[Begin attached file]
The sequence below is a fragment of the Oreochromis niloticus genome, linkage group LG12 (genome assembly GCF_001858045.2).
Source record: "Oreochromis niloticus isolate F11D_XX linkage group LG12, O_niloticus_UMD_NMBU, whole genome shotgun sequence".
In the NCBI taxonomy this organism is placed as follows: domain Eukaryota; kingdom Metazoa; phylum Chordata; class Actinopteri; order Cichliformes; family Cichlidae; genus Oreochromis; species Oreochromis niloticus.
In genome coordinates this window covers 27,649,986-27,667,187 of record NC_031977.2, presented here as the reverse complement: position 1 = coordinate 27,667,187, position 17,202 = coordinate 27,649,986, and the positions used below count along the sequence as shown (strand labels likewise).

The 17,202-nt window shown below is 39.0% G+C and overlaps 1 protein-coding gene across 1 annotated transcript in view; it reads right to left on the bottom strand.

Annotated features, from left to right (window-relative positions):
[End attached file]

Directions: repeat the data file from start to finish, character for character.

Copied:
The sequence below is a fragment of the Oreochromis niloticus genome, linkage group LG12 (genome assembly GCF_001858045.2).
Source record: "Oreochromis niloticus isolate F11D_XX linkage group LG12, O_niloticus_UMD_NMBU, whole genome shotgun sequence".
In the NCBI taxonomy this organism is placed as follows: domain Eukaryota; kingdom Metazoa; phylum Chordata; class Actinopteri; order Cichliformes; family Cichlidae; genus Oreochromis; species Oreochromis niloticus.
In genome coordinates this window covers 27,649,986-27,667,187 of record NC_031977.2, presented here as the reverse complement: position 1 = coordinate 27,667,187, position 17,202 = coordinate 27,649,986, and the positions used below count along the sequence as shown (strand labels likewise).

The 17,202-nt window shown below is 39.0% G+C and overlaps 1 protein-coding gene across 1 annotated transcript in view; it reads right to left on the bottom strand.

Annotated features, from left to right (window-relative positions):